It's a birthday tradition that Spain's royals don't tend to follow as much as other European houses but this year they've made an exception. To mark her 12th birthday, Princess Leonor, heir to the throne, has a new portrait to celebrate. In fact, it's her first official portrait and it comes at a very interesting time indeed.
La Princesa de Asturias cumple los doce años estrenando retrato oficial. https://t.co/zx7XTD5Oav pic.twitter.com/XUckmFr22p— Revista ¡HOLA! (@hola) October 31, 2017
The image, taken on Spain's national day just a few weeks ago, has been shared on the official Casa Real website on the royal birthday. It's by Francisco Gomez and shows the girl who will be queen posing, relaxed and happy, at the Royal Palace in Madrid. It is released exactly twelve years after the arrival of the first child of King Felipe VI and Queen Letizia - Leonor was born on October 31st 2005 in Madrid.
So far, so very standard. But it's the timing that's really interesting about this portrait. Spain's royals have barely been seen in the weeks since the disputed independence referendum in Catalonia on October 1st 2017. Leonor's father, King Felipe, has cancelled several engagements in the past few days - a tumultuous time which has seen Catalonia declare independence and the Spanish government impose direct rule on the region ahead of new elections in December this year. No one was expecting this portrait of Leonor and yet, just when her Royal Family needs her, there she is smiling out in a portrait for the history books.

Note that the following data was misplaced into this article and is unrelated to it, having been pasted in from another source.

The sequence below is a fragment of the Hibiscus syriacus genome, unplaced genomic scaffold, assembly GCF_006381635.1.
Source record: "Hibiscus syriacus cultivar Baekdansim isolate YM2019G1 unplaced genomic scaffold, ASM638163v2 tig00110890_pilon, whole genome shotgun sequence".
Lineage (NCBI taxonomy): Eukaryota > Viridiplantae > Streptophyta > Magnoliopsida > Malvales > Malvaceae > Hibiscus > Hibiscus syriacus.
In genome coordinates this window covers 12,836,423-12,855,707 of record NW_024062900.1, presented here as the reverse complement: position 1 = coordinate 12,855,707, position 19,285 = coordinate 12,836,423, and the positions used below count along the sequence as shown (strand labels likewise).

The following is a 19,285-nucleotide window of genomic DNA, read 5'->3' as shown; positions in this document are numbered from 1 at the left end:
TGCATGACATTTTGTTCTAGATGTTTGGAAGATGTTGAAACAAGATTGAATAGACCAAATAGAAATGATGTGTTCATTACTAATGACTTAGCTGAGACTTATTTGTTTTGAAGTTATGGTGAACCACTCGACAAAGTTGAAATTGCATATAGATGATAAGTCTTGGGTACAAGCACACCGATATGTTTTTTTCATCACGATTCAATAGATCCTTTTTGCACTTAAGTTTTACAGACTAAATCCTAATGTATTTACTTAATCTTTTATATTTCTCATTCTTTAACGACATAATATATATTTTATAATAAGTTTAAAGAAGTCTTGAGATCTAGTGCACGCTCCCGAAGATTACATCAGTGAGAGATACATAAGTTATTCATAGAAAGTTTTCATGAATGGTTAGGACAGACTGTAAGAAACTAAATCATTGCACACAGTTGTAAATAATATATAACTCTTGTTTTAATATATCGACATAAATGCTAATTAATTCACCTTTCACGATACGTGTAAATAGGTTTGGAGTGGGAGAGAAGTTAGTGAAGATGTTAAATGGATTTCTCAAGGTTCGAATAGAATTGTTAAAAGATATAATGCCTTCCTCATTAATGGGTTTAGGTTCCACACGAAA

Turning twelve is a big deal and so it may always have been the plan to release this image. But the last time that Spain's royals shared an official portrait of Leonor to mark her birthday was back in 2006 when she turned one. Then the photos also celebrated the news that her parents were expecting another baby. Now, this new picture comes as her family faces tough questions about its role and little chance of making any public appearances given the political situation. It's a good news stories for Spain's beleagured royals. Any first official portrait is always one for the history books but this photo really does have a special place in Spain's regal story.